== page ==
What is Noto's Satoyama and Satoumi
What is GIAHS?
designation of Noto's Satoyama and Satoumi as GIAHS
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designation of Noto's Satoyama and Satoumi as GIAHS

In June 2011, "Noto's Satoyama and Satoumi" which expands across Noto peninsula, along with "Sado's satoyama in Harmony with the Crested Ibis" of Sado City in Nigata, was designated as GIAHS (Globally Important Agricultural Heritage Systems) by the Food and Agriculture Organization of the United Nations (FAO), the first from Japan.

Noto's Satoyama and Satoumi Pamphlet No.1 (PDF 0.8MB)

Noto's Satoyama and Satoumi Pamphlet No.2 (PDF 2.3MB)

Noto's Satoyama and Satoumi Poster (PDF 2.0MB)

Hakumai Senmaida

Noto's Satoyama and Satoumi were designated as GIAHS because the following aspects were highly evaluation.

Traditional agricultural, forestry and fishing methods and land use which protect biodiversity

Traditional agricultural method such as "hazaboshi", rice sheaves drying on wooden stilts, and traditional fishing such as "ama" women skin divers are still being practiced.

The area is spread out like a mosaic of rice terraces along mountain slopes, paddy fields in the valley below and over 2,000 irrigation ponds that supply water for agriculture. The ecosystem is sustainable, and it provides habitat and breeding ground for organisms including endangered species.

Diverse biological resources in Satoyama and Satoumi

Many organisms, including rare species such as the diving beetle (dytiscus sharpi), the Hokuriku salamander, and the tiger beetle (cicindela anchoralis) live and breed in Noto's Satoyama and Satoumi, and over 300 kinds of migratory birds have been identified in the area.

In addition, cultivation of native species Noto vegetables like "nakajimana" (a green leafy vegetable) and Noto "dainagon" adzuki (large red beans) is also being proactively encouraged.

Spectacular Satoyama Scenery

Rice terraces sprawled along steep slopes facing Japan Sea (such as Senmaida in Shiroyone Town, Wajima City), rice paddies in the valley below, rows of white-plastered houses with roofs of thatch or black tiles, and "magaki," bamboo fences to protect houses from the strong Japan Sea breeze, are typical agricultural and fishing village scenery in Japan.

Traditional Technologies to pass on

People in Noto's Satoyama have traditional technologies that have been passed down through generations such as "agehamashiki", the salt manufacturing method which in Japan is still being practiced only in Noto, sumiyaki, charcoal making closely connected to Satoyama maintenance and conservation, and Wajima "Nuri" or lacquer ware, a leading traditional Japanese craft.

Cultural and Religious Festivals Related to Farming that have been conserved through history

Kiriko are festival lantern floats, from a few to tens of meters high, paraded through villages to wish for good catch and abundant harvest. Aenokoto is an agricultural Shinto ritual, held to express gratitude to the deity of the fields for abundant harvest. Aenokoto is registered as an Intangible Cultural Heritage of Humanity in 2009 by UNESCO, the United Nations Educational, Scientific and Cultural Organization.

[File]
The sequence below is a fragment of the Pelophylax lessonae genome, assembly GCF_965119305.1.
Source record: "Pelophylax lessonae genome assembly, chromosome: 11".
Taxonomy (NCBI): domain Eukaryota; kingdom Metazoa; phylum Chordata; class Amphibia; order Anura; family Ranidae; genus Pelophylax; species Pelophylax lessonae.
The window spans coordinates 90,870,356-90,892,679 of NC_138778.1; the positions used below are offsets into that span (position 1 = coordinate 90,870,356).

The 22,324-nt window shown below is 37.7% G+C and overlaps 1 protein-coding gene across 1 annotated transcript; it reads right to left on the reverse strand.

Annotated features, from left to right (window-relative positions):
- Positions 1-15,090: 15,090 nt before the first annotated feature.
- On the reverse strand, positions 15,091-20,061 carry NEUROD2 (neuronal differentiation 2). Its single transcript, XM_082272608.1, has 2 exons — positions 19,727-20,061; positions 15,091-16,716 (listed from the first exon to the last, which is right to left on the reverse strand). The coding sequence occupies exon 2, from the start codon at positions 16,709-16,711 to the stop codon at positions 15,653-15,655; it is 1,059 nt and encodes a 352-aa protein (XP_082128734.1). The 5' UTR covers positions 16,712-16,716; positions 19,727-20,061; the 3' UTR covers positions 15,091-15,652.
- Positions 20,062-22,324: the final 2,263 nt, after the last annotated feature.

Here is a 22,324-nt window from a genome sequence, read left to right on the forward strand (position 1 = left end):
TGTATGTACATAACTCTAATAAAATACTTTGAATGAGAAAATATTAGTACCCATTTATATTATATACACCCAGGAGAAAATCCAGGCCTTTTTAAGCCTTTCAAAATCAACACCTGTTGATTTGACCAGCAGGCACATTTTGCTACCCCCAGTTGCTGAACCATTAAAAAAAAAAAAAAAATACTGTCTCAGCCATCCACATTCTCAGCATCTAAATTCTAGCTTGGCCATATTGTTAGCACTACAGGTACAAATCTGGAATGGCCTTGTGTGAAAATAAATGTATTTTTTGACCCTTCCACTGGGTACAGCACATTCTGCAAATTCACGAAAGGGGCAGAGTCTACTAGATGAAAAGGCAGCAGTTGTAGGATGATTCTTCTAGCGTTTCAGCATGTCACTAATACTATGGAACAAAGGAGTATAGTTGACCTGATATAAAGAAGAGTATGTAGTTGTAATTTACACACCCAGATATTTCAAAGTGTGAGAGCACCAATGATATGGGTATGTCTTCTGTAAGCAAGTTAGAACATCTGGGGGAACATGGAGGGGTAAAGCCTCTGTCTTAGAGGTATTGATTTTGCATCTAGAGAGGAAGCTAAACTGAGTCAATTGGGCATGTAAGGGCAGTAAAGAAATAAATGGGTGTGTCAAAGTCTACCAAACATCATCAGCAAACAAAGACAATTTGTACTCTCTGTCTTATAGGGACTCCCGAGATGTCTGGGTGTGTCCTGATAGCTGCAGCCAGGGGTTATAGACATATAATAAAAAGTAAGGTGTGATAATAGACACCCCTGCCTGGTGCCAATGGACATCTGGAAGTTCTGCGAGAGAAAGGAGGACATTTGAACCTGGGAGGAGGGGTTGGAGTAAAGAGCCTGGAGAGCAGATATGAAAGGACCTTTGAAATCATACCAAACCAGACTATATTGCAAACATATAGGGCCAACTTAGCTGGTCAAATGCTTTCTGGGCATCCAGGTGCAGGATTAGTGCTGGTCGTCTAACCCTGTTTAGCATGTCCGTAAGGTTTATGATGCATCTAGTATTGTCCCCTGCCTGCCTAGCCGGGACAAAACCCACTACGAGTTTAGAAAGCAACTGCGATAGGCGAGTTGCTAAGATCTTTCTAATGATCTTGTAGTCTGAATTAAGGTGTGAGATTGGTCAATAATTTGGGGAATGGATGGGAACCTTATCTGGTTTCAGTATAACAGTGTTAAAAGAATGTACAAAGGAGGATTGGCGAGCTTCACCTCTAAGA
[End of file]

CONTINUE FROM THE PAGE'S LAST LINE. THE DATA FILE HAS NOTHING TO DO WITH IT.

Satoyama and Satoumi Use and Conservation Activities

In order to hand down Satoyama and Satoumi to future generations, new initiatives are being implemented to encourage the exchange between rural folks and urban dwellers. These new initiatives, which prove to be effective, include programs like rice terraces cooperative ownership system and converting farming homes into inns, etc..

Further, people in the agriculture, forestry and fishery industries, government, local residents, higher educational research institutes such as universities and others, work together to expand human resource training, provide support for agriculture, forestry and fishery and to preserve biodiversity.

Fried Salt Beach Formula
Issaki Hoto Festival

Satoyama and Satoumi are all rooted and integral parts of Noto. Their collective capabilities were highly valued in the designation as Globally Important Agricultural Systems (GIAHS). Noto's agriculture, forestry and fishery industries as well as related human livelihoods were all taken account in the GIAHS designation.

One more factor that led to this designation was the increasing interest in Satoyama in recent years by the international community. An example of this is the adoption of "Satoyama Initiative" proposed at the Tenth Meeting of the Conference of the Parties (COP10) to the Convention on Biological Diversity (CBD) held in October 2010 in Nagoya, Aichi Prefecture.

What is the Satoyama Initiative?

In order to protect both biodiversity and people's livelihood, it is important to preserve not only pristine environments, but also human influenced environments, such as Satoyama's farmlands, secondary forests, and livelihoods, that people have developed and maintained sustainably over a long period of time.

The "Satoyama Initiative" was initiated by the Government of Japan to tackle the dual critical issues of maintaining a balance between preservation of biodiversity in pristine environments and their sustainable use. Ishikawa Prefecture, in cooperation with the United Nations University Institute of Advanced Studies jointly founded the "International Partnership for the Satoyama Initiative (IPSI)"